Synopses & Reviews
"The earthquake has unleashed a desperation I recognize from my long education in Haiti as the desperation of extreme poverty. A few blocks away, I heard an elderly Haitian arguing with an officer of the 82nd over a piece of rope or bungee cord the man needed to tie up a bundle of stuff. The man had no teeth and gray sprouts of hair and he held the cord in his hand and was trying to get back to his bundle. But the officer stopped him. The man spoke no English, the officer no Creole—but the officer knew that all scavenging had to stop now (as he said repeatedly), because the bulldozers were coming in and the Army did not want to bulldoze any scavengers. Finally though, the officer—rolling his eyes and shaking his head slightly, and looking up to the heavens in a combined gesture of impatience and resignation not uncommon among people new to Haiti—let the old man leave with his piece of rope."
—From the new introduction, "After the Earthquake"
Considered the best book ever written about Haiti, now updated with a New Introduction, "After the Earthquake," features first hand-reporting from Haiti weeks after the 2010 earthquake.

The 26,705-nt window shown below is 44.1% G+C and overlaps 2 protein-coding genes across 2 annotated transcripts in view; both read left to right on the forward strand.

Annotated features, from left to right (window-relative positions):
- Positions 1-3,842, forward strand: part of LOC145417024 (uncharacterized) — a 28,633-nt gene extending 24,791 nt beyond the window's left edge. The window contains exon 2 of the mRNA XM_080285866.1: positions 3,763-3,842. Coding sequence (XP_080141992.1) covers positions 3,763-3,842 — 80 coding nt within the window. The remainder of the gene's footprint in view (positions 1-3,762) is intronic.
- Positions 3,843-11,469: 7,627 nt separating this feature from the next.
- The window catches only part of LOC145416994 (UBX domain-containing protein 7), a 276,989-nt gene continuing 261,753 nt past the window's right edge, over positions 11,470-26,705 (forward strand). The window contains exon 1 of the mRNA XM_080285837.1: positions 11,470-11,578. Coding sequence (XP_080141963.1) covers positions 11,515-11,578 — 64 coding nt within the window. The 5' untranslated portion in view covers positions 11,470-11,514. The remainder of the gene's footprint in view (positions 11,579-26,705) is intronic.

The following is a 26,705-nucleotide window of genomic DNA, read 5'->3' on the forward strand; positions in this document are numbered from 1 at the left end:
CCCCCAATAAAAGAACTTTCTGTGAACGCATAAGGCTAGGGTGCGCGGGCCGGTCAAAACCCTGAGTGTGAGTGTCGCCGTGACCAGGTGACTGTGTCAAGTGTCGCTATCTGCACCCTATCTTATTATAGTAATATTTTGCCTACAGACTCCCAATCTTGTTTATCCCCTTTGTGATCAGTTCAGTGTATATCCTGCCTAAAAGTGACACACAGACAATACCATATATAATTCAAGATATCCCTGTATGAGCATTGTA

Through a series of personal journeys, each interwoven with scenes from Haiti's extraordinary past, Amy Wilentz brings to life this turbulent and fascinating country. Opening with her arrival just days before the fall of Haiti's President-for-Life, Jean-Claude "Baby Doc" Duvalier, Wilentz captures a country electric with the expectation of change: markets that bustle by day explode with gunfire at night; outlaws control country roads; farmers struggle to survive in a barren land; and belief in voodoo and the spirits of the ancestors remains as strong as ever.
The Rainy Season demystifies Haiti--a country and a people in cruel and capricious times. From the rebel priest Father Aristide and the street boys under his protection to the military strongmen who pass through the revolving door of power into the gleaming white presidential palace--and the buzzing international press corps members who jet in for a coup and leave the minute it's over--Wilentz's Haiti haunts the imagination.
About the Author
Amy Wilentz is an award-winning former Jerusalem correspondent for The New Yorker and a long-time contributing editor at The Nation magazine. She has written for The New Yorker and The Nation, as well as for The New York Times, The Los Angeles Times, Conde Nast Traveler. She is the author of a novel and a book about life in California. She is a professor in the Literary Journalism program at the University of California at Irvine.